In these circumstances, the Court of Appeal held that privilege had been waived. Its key findings were as follows:
- The defendant itself was aware of the publication of the letters well before the plaintiffs produced the letters in the litigation, but did not assert privilege against the plaintiffs. That defence counsel did not know that the letters were circulating until the plaintiffs produced them was irrelevant. Privilege belongs to the client, not its counsel.
- Plaintiff counsel’s act of downloading of the letters from the internet for use in the litigation ought not be presumed to be improper. Although the Court confirmed that opposing counsel are obliged not to take advantage of an inadvertent disclosure of privileged communications, in this case the letters were somewhat old and it appears that the existence of an inadvertent disclosure was simply not reasonably apparent.
- It was not wrong for the application judge to consider the lack of evidence about safeguarding efforts in deciding the waiver issue against the defendant: “A privilege-holder ought to be able to provide some evidence of how the privileged documents were safe-guarded to protect the privilege for it is within its power to do so.”
This is a careful judgement that’s directed at the facts. In my reading of it, the Court leaves some (though perhaps limited) room to assert privilege against an opposing party in litigation even though documents make their way inadvertently to the internet and are left there because “the genie is out of the bottle.”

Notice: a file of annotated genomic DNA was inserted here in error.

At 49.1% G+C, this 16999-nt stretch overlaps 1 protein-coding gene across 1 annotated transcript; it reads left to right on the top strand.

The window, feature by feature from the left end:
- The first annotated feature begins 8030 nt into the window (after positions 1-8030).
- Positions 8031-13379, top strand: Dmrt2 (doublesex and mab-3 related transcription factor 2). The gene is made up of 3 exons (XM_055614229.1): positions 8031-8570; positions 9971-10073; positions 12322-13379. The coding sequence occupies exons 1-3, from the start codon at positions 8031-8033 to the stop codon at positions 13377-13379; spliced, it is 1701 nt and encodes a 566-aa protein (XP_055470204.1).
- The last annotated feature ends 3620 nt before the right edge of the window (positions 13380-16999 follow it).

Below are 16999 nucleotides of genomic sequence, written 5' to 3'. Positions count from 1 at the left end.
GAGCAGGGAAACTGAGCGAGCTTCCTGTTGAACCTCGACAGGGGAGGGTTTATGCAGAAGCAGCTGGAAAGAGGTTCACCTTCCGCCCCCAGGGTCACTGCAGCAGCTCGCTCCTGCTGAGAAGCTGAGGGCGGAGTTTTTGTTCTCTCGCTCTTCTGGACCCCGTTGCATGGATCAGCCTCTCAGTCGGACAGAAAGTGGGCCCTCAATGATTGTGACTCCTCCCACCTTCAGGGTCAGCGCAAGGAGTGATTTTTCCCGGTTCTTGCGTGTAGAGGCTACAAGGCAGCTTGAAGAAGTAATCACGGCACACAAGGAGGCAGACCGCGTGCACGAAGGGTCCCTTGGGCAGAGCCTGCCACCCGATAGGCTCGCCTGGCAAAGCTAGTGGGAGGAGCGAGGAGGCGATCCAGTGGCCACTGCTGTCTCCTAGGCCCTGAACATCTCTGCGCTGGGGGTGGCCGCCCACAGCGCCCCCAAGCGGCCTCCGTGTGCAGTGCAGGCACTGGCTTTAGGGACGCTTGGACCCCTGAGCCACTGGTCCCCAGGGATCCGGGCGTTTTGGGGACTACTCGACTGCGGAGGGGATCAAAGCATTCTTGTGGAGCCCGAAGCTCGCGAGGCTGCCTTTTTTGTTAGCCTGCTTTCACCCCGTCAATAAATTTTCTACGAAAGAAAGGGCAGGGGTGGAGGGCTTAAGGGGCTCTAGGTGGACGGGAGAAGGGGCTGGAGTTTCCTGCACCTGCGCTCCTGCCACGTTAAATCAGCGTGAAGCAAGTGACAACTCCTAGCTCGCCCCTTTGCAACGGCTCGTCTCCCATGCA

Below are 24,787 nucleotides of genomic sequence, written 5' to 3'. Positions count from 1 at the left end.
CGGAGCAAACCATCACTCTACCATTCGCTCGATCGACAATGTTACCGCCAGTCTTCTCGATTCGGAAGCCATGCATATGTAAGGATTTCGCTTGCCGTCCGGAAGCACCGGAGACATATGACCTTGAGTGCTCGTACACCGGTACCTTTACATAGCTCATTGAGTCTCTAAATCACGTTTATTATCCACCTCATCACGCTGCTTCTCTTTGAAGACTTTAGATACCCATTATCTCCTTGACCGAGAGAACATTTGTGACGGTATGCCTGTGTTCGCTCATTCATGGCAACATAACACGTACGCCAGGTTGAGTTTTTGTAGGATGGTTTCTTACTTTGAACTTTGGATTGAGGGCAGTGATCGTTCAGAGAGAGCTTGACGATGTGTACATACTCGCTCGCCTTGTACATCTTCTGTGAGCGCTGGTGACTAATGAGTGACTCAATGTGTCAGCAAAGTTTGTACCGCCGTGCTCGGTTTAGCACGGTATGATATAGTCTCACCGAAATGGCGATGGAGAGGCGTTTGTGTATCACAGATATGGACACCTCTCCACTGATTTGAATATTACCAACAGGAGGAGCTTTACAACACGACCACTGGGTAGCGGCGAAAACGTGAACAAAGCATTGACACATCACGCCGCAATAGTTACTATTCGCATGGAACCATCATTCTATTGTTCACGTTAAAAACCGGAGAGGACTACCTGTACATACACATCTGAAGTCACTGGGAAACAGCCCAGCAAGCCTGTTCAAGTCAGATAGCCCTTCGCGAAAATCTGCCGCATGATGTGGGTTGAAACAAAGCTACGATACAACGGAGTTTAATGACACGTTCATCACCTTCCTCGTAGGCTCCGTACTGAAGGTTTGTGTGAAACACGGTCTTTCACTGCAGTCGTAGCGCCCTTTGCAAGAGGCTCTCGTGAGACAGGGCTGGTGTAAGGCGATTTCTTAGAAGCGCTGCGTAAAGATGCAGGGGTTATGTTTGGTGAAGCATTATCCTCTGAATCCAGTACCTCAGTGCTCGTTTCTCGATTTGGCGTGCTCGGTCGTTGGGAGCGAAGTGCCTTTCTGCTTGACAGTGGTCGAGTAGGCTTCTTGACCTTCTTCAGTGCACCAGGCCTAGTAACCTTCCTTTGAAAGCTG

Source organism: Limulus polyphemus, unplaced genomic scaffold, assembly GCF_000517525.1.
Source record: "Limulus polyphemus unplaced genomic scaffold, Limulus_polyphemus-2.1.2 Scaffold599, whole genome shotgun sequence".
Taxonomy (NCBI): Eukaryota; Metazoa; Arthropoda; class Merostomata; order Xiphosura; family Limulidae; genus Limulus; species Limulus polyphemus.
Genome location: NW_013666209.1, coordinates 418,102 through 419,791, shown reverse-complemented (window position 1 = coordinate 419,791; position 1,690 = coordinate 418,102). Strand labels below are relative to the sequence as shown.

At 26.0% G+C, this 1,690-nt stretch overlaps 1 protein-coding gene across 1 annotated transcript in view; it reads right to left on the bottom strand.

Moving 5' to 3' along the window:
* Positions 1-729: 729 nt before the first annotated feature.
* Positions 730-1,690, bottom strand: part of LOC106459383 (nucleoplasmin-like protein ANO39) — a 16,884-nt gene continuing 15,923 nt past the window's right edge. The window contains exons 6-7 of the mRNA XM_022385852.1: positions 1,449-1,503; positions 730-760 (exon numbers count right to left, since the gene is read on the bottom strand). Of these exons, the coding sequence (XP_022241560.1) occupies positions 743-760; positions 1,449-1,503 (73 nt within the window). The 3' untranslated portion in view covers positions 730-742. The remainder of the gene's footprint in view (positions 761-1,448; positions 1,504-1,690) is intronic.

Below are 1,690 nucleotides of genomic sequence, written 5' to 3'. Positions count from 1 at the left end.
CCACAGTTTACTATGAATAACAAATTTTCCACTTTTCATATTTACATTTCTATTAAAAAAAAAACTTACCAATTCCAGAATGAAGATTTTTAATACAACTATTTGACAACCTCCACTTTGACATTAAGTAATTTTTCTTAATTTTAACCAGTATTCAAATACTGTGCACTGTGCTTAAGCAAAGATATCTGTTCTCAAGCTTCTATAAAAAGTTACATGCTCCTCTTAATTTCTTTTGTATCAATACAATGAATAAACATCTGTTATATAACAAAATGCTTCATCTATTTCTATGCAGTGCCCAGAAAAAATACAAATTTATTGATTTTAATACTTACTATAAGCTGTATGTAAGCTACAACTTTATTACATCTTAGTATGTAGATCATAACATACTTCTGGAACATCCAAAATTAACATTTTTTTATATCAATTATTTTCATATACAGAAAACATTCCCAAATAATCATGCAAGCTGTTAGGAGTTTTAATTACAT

Federation of Newfoundland Indians Inc. v Benoit, 2020 NLCA 16 (CanLII).
I’m off to a cyber conference in Montreal this week to sit on a panel about threat exchanges. My role will be to address the legal risks associated with sharing threat information and a university’s ability to effectively assert a confidentiality interest in the same information. I’m genuinely interested in the topic and have prepared not just one, but two papers!
Here is the first one – a nuts and bots presentation on privilege and data security incident response. I hope it is useful to you. Feedback welcome through PMs.
On June 29th, the Court of Appeal of Manitoba held that the law has evolved such that reporting letters in real estate transactions (though often primarily summarizing facts) should be presumptively subject to solicitor-client privilege. It said, “Such correspondence is the direct result of a lawyer providing legal advice or otherwise acting as a lawyer, is descriptive of the services provided by the lawyer and arises as a result of the solicitor-client relationship.” This represents a change in Manitoba law, though is consistent with case law in other jurisdictions, including Ontario.
R v Douglas, 2017 MBCA 63 (CanLII).
On November 29th, the Court of Appeal for British Columbia held that a party must voluntarily inject into the litigation legal advice it received or its understanding of the law before waiver of solicitor-client privilege can be implied. It is not enough, according to the Court, for the privilege holder’s state of mind to be relevant. The Court therefore held that a party had not waived privilege over legal advice obtained that related to a misrepresentation by another that it pleaded it had reasonably relied upon.
Soprema Inc. v. Wolrige Mahon LLP, 2016 BCCA 471 (CanLII).
In late June of last year, Arbitrator Moore held that communications between a lawyer retained to investigate a harassment complaint and various bargaining unit members were subject to solicitor-client privilege, but that the employer waived privilege by relying on the investigator’s conclusions in its discipline letter.